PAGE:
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The Sky is Limitless: NASA’s Leah Tinberg ’12 on a Female-Engineered Future

“It’s time to change the face of engineering,” said Leah Tinberg ’12, a rally cry to full class of Lincoln Upper School students. “If you’ve ever wondered: ‘how does this thing work?’, then you could be an engineer. And the truth is: we need you.”

Tinberg, a cable harness mechanical engineer at NASA’s Jet Propulsion Laboratory in Pasadena, California, is a standout in a field that is still predominantly dominated by men. According to the Society of Women Engineers, women make up only 11 percent of professionals in the field. A graduate of Carnegie Mellon, she was often the only female in a class of a hundred.

But she didn't let that deter her—upon entering the workforce as an intern at the Aerospace Corporation and later NASA’s Langley Research Center working on the Mars Entry Descent and Landing Instrument project, she realized the best way to overcome the barriers of gender inequity was to simply be the best engineer she could.

“It’s a tough environment in which to prove yourself. It’s challenging. It’s frustrating. It’s disheartening,” said Tinberg. “But the best way to prove yourself is to do the work as well as you can. Be thorough, work harder than you thought you could, and then you can shut them down with the best tool in your arsenal: knowledge.’

Tinberg’s knowledge is now focused skyward: in her role at NASA, she is working on designing a 30-foot long deployable boom as a part of an earth-orbiting craft that will help monitor and gain data about natural phenomena like earthquakes and hurricanes.

“It’s my job to help design and fabricate the cable harnesses in a spacecraft. If you can picture the veins in a body or the nervous system, that’s what cables are in a spacecraft. These groups of wires give electronic blocks power and send signals, which is critical to the success of the project. If something fails up here, that’s on me,” said Tinberg. “But at its core, my job is really about a bunch of insanely smart people trying to solve some very big problems. It’s about the coolest, brightest engineers coming together to do something that has never been done before on this planet.”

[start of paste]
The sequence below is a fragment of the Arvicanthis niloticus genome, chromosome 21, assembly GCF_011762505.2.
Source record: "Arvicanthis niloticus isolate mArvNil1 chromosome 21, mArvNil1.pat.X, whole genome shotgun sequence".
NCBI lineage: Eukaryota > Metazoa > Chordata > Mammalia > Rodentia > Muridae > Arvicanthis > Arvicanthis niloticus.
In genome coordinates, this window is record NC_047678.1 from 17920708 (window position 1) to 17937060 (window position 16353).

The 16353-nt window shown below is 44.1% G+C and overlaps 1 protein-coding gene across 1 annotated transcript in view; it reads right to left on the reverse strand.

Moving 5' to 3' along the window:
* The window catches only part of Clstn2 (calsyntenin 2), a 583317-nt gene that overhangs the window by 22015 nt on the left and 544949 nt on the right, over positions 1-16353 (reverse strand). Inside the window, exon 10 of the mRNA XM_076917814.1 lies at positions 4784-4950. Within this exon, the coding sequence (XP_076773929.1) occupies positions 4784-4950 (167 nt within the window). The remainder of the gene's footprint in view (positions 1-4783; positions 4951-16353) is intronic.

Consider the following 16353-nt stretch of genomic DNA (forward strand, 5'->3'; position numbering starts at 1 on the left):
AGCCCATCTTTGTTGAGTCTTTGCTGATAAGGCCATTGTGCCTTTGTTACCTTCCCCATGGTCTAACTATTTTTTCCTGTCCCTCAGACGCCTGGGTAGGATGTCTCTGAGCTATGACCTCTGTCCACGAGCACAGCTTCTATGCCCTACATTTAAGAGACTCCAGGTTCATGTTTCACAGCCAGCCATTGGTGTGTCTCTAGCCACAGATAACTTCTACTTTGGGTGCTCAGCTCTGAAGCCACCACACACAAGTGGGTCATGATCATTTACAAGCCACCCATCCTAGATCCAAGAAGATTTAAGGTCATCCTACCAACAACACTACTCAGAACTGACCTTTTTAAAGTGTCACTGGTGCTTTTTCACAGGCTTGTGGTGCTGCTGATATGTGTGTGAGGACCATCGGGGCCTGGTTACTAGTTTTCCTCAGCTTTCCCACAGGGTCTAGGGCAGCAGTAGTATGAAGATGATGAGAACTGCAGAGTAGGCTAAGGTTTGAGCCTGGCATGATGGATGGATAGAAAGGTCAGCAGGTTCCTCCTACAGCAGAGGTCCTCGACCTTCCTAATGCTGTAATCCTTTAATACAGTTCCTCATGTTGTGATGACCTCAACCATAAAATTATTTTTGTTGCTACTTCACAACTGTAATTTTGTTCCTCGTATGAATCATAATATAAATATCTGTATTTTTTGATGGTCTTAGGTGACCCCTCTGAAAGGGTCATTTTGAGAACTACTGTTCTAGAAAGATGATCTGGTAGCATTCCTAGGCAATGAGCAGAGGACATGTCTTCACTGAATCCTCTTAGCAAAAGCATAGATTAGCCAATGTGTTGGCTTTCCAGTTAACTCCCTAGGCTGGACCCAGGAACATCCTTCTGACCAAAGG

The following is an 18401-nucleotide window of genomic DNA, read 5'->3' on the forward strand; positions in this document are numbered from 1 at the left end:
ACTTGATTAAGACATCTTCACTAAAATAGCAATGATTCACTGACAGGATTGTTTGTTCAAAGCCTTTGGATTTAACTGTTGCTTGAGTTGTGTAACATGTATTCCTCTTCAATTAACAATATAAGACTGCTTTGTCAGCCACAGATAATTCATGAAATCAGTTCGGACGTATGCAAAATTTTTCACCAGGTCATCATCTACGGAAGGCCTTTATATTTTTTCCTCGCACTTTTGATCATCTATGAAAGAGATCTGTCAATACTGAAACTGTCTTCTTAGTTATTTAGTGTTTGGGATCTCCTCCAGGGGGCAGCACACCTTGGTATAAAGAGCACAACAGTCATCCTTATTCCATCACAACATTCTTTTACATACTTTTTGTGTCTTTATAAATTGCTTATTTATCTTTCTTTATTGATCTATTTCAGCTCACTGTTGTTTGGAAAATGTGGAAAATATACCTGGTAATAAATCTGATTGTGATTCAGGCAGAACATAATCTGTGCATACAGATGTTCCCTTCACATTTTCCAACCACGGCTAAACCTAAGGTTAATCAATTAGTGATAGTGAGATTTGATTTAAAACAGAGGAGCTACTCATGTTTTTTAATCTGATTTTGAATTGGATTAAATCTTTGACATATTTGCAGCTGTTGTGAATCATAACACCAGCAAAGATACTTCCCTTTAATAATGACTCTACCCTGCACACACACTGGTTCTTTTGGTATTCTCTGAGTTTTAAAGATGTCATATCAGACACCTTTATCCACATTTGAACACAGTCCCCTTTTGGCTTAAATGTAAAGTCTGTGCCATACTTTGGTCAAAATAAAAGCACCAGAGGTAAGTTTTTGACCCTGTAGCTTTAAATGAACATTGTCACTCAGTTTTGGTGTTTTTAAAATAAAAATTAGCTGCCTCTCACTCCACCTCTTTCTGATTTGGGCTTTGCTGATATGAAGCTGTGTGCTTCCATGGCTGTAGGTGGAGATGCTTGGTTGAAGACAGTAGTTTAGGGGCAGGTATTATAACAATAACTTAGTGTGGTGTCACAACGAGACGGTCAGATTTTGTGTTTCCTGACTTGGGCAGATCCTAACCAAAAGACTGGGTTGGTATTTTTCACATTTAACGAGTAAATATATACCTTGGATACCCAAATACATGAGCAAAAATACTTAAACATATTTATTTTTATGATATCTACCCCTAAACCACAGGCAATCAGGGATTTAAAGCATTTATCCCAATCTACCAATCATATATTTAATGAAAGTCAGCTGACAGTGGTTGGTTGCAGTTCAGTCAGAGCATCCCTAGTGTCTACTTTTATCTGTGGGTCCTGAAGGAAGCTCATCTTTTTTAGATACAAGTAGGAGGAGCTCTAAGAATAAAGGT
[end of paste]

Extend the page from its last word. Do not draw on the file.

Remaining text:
Tinberg credits her time in one particular part of the planet, Lincoln campus, with giving her an advantage in her college life and her career.

“I cannot overstate this: the skills you are learning at Lincoln are so important. You are growing up in an environment in which you are encouraged and expected to speak your mind, and you’re surrounded by women who will support you,” said Tinberg. “What you learn here will come up in your lives and your work in ways you can’t imagine. All-girls is the way to go. It gives you an unbelievable advantage and it truly pays dividends.”

But just being at Lincoln isn’t enough. Throughout her visit she encouraged students to be unafraid, to take advantage of all the opportunities around them.

“In order to figure out that this was what I was interested in, I took tons of classes and I looked into anything that vaguely piqued my curiosity,” shared Tinberg. “That’s my advice to you: spend the next few years exploring. Talk to people. Read books. Watch TV. And if anything catches your interest, hit google and see what’s out there."

The hope is, perhaps, that some will find their way into Tinberg’s chosen profession.

“We need more women to engineer the future, and some of you are in this room today. Things are changing for the better, but there is still so much work to be done, and who better to do it than Lincoln girls?” asked Tinberg. “I can just imagine being at NASA 10 years from now, looking around a room at all of you, and realizing just how far we’ve come.”

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